Govt fails to stop Cummings being named in unfair dismissal case
June 02 2020 01:03 AM
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Dominic Cummings
Dominic Cummings (File picture)

Guardian News and Media/London

Government lawyers have tried and failed to remove the name of Dominic Cummings from a sex discrimination claim being pursued by Sajid Javid’s former special adviser, the Guardian can disclose.
The demand was rejected after barristers for Sonia Khan, the former chancellor’s media adviser who was marched by armed police from Downing Street, successfully argued that the behaviour of Boris Johnson’s chief aide was pivotal to the case.
The disclosure will be seen as an attempt by the government to protect Cummings from further controversy.
He is facing demands for his resignation after the Guardian revealed that he had driven hundreds of miles across the UK during the coronavirus outbreak.
It also means that Cummings could be made personally liable for part of any damages award.
Khan was Javid’s media adviser at the time she was escorted from No 10 after Cummings accused her of misleading him over her contact with individuals close to the former chancellor Philip Hammond.
She denied any inappropriate contact.
Javid was furious to learn about her dismissal after the event.
At an employment tribunal hearing in central London, a judge set the case for a five-day hearing in December at which the relationship between Cummings and Johnson will be scrutinised.
Barristers for Khan named Cummings as a respondent in the case, which also includes an unfair dismissal claim.
It is understood that the government’s solicitors attempted to argue that his name should be removed and replaced as a respondent with that of the Cabinet Office.
Whitehall sources said Cummings planned to fight the claim.
Counsel for Khan, who is being backed by the FDA union, argued that Cummings was pivotal to the case and that what he had done personally, rather than just as an agent of the employer, was actionable.
He is expected to be summoned as a witness.
The hearing ruled that the Cabinet Office could be added as a respondent but Cummings would also remain.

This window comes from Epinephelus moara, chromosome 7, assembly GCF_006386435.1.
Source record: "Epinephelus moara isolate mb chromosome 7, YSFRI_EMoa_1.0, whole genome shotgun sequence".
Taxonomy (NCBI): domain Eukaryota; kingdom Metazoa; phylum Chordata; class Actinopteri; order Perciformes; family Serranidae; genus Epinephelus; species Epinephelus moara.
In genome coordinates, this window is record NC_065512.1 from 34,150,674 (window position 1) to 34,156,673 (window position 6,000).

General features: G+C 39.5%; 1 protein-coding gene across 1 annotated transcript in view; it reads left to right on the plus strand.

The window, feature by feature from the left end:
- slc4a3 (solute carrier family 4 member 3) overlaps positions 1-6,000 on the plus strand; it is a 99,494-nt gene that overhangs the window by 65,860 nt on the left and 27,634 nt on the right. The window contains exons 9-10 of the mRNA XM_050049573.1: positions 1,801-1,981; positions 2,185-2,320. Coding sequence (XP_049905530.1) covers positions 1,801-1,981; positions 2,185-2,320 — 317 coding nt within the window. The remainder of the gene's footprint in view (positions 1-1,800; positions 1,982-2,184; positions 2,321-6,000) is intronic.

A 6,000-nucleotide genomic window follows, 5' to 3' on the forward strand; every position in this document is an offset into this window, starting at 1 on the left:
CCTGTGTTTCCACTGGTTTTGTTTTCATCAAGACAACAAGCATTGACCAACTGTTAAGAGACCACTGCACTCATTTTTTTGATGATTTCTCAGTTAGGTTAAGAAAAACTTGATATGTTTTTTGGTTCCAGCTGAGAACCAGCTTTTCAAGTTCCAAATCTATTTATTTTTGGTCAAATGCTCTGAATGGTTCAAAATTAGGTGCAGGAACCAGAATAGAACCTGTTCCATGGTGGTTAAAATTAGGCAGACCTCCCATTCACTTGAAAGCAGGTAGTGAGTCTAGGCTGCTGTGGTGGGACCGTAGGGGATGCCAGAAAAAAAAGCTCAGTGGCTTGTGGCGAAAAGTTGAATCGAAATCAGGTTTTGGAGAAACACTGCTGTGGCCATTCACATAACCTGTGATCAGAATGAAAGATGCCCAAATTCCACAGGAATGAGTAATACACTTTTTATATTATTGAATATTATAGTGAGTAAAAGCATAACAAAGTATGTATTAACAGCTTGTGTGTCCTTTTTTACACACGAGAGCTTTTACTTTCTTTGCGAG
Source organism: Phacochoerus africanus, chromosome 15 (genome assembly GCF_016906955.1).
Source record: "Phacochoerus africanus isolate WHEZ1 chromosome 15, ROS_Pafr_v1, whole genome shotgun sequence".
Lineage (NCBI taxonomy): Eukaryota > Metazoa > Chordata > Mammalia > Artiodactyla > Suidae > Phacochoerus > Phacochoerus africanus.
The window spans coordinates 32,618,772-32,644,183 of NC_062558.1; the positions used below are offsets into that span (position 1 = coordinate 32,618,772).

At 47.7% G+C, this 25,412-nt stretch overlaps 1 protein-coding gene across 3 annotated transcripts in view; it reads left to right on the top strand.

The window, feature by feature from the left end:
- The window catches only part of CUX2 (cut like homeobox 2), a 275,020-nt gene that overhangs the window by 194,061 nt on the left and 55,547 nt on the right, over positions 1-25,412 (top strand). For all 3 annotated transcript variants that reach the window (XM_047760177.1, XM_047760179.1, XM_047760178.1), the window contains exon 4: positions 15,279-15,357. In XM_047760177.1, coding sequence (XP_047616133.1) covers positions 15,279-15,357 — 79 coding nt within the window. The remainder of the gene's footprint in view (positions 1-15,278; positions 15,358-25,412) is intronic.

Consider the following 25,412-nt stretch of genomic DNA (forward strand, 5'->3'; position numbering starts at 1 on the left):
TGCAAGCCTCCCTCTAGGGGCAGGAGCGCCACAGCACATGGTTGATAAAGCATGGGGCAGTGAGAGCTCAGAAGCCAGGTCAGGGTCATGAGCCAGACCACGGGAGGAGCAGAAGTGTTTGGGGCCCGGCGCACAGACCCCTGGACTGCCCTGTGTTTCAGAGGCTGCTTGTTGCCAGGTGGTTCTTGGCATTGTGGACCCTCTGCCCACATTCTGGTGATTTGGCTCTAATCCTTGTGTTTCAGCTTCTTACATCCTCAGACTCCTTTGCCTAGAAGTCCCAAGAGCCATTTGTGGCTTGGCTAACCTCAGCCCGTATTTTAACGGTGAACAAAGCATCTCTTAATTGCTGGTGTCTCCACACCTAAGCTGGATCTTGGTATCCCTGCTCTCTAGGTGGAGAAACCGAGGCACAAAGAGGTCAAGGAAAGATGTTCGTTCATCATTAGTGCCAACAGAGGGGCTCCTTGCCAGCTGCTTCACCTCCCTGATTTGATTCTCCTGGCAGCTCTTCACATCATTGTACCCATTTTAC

Khan, 28, was accused by Cummings of lying about her conversations with Hammond’s former staff member Poppy Trowbridge.
It is understood Khan was asked to hand over her work phone, and also presented her personal phone to Cummings.
There were no other firsthand witnesses to Khan’s sacking by Cummings, who spoke to her in an office in Downing Street close to the prime minister’s.
In a meeting days after Khan’s departure with Boris Johnson’s team of special advisers – known as spads – Cummings is said to have remarked: “If you don’t like how I run things, there’s the door.”
Bruce Carr QC, a former government adviser on employment law, said the naming of an individual as a respondent could mean he could be personally liable for damages.
“There are plenty of cases where it is appropriate and legitimate to include an individual as a respondent where that individual is central to the allegations of discrimination,” he said.
“Where that is or might be the case, it is actually very difficult for the principal respondent such as a government department to persuade a tribunal to strike out a claim against the individual named respondents.
“What you are effectively asking them to do is rule that the claim against the individual is frivolous or hopeless or is being brought for illegitimate reasons.”
Cummings has previously faced criticism over what some describe as his high-handed behaviour.
In 2012, a senior civil servant received a payout of £25,000 from the department for education in a bullying case she took against Cummings and a senior member of Michael Gove’s team when Cummings was a special adviser at the department.
An internal investigation found no grounds for disciplinary action.
Cummings also drew criticism for hiring Andrew Sabisky, a temporary contractor who resigned over comments about eugenics and race.
Johnson could also be asked to give evidence to the tribunal.
At the time of Khan’s dismissal last September, the terms of employment for special advisers made it clear that it was only the prime minister who had the power to sack them.
This was then changed after Khan left, giving Cummings ultimate “responsibility for disciplinary matters”.
Dave Penman, the head of the FDA, declined to comment on the specifics of the case. “The FDA continues to support Sonia Khan through her legal claims at tribunal,” he said.



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